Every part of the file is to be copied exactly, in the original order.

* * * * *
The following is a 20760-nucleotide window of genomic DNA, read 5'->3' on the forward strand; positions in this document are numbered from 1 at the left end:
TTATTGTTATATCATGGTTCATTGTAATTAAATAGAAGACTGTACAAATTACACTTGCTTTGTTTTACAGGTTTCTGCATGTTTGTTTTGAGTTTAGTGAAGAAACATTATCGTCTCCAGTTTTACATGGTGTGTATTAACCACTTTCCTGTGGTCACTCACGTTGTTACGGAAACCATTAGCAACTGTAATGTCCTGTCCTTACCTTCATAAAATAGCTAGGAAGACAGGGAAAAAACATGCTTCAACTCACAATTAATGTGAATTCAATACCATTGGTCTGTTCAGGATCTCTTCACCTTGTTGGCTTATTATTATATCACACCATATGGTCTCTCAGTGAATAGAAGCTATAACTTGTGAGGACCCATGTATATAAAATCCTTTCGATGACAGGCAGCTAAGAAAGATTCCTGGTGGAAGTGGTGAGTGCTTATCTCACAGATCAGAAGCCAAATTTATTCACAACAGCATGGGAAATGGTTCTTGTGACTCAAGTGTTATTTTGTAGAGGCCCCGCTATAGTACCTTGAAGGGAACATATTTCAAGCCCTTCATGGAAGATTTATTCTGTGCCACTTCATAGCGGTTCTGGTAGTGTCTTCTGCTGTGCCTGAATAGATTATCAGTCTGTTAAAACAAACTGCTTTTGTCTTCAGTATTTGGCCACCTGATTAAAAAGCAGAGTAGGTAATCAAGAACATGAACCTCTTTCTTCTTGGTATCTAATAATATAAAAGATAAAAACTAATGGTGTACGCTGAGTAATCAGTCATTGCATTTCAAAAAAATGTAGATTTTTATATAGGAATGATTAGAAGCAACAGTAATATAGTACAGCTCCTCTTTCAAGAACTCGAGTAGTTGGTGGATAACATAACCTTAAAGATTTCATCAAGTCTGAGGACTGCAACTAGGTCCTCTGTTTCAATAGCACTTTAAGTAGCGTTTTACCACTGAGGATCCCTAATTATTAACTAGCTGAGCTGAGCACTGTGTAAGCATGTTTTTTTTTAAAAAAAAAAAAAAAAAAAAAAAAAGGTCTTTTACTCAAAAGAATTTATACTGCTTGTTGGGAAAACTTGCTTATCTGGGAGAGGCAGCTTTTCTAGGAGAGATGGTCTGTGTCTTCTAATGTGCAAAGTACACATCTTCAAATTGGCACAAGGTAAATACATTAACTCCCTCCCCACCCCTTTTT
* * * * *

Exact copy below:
The following is a 20760-nucleotide window of genomic DNA, read 5'->3' on the forward strand; positions in this document are numbered from 1 at the left end:
TTATTGTTATATCATGGTTCATTGTAATTAAATAGAAGACTGTACAAATTACACTTGCTTTGTTTTACAGGTTTCTGCATGTTTGTTTTGAGTTTAGTGAAGAAACATTATCGTCTCCAGTTTTACATGGTGTGTATTAACCACTTTCCTGTGGTCACTCACGTTGTTACGGAAACCATTAGCAACTGTAATGTCCTGTCCTTACCTTCATAAAATAGCTAGGAAGACAGGGAAAAAACATGCTTCAACTCACAATTAATGTGAATTCAATACCATTGGTCTGTTCAGGATCTCTTCACCTTGTTGGCTTATTATTATATCACACCATATGGTCTCTCAGTGAATAGAAGCTATAACTTGTGAGGACCCATGTATATAAAATCCTTTCGATGACAGGCAGCTAAGAAAGATTCCTGGTGGAAGTGGTGAGTGCTTATCTCACAGATCAGAAGCCAAATTTATTCACAACAGCATGGGAAATGGTTCTTGTGACTCAAGTGTTATTTTGTAGAGGCCCCGCTATAGTACCTTGAAGGGAACATATTTCAAGCCCTTCATGGAAGATTTATTCTGTGCCACTTCATAGCGGTTCTGGTAGTGTCTTCTGCTGTGCCTGAATAGATTATCAGTCTGTTAAAACAAACTGCTTTTGTCTTCAGTATTTGGCCACCTGATTAAAAAGCAGAGTAGGTAATCAAGAACATGAACCTCTTTCTTCTTGGTATCTAATAATATAAAAGATAAAAACTAATGGTGTACGCTGAGTAATCAGTCATTGCATTTCAAAAAAATGTAGATTTTTATATAGGAATGATTAGAAGCAACAGTAATATAGTACAGCTCCTCTTTCAAGAACTCGAGTAGTTGGTGGATAACATAACCTTAAAGATTTCATCAAGTCTGAGGACTGCAACTAGGTCCTCTGTTTCAATAGCACTTTAAGTAGCGTTTTACCACTGAGGATCCCTAATTATTAACTAGCTGAGCTGAGCACTGTGTAAGCATGTTTTTTTTTAAAAAAAAAAAAAAAAAAAAAAAAAGGTCTTTTACTCAAAAGAATTTATACTGCTTGTTGGGAAAACTTGCTTATCTGGGAGAGGCAGCTTTTCTAGGAGAGATGGTCTGTGTCTTCTAATGTGCAAAGTACACATCTTCAAATTGGCACAAGGTAAATACATTAACTCCCTCCCCACCCCTTTTT